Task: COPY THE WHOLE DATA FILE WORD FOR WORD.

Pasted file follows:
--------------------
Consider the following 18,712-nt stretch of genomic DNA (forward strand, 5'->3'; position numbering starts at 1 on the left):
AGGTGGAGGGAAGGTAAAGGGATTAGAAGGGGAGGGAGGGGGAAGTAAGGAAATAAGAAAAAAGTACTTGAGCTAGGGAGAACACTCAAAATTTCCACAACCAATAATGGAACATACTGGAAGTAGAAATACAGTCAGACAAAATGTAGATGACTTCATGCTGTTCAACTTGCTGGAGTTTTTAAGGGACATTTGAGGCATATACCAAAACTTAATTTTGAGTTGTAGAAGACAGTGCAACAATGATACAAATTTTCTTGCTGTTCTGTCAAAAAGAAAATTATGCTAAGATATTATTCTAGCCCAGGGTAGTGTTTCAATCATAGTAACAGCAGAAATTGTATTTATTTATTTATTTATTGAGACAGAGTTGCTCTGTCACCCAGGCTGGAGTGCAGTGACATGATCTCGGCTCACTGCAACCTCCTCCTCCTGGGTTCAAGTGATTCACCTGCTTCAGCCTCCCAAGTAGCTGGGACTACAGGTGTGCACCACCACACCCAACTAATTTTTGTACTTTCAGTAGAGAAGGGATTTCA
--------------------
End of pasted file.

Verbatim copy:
Consider the following 18,712-nt stretch of genomic DNA (forward strand, 5'->3'; position numbering starts at 1 on the left):
AGGTGGAGGGAAGGTAAAGGGATTAGAAGGGGAGGGAGGGGGAAGTAAGGAAATAAGAAAAAAGTACTTGAGCTAGGGAGAACACTCAAAATTTCCACAACCAATAATGGAACATACTGGAAGTAGAAATACAGTCAGACAAAATGTAGATGACTTCATGCTGTTCAACTTGCTGGAGTTTTTAAGGGACATTTGAGGCATATACCAAAACTTAATTTTGAGTTGTAGAAGACAGTGCAACAATGATACAAATTTTCTTGCTGTTCTGTCAAAAAGAAAATTATGCTAAGATATTATTCTAGCCCAGGGTAGTGTTTCAATCATAGTAACAGCAGAAATTGTATTTATTTATTTATTTATTGAGACAGAGTTGCTCTGTCACCCAGGCTGGAGTGCAGTGACATGATCTCGGCTCACTGCAACCTCCTCCTCCTGGGTTCAAGTGATTCACCTGCTTCAGCCTCCCAAGTAGCTGGGACTACAGGTGTGCACCACCACACCCAACTAATTTTTGTACTTTCAGTAGAGAAGGGATTTCA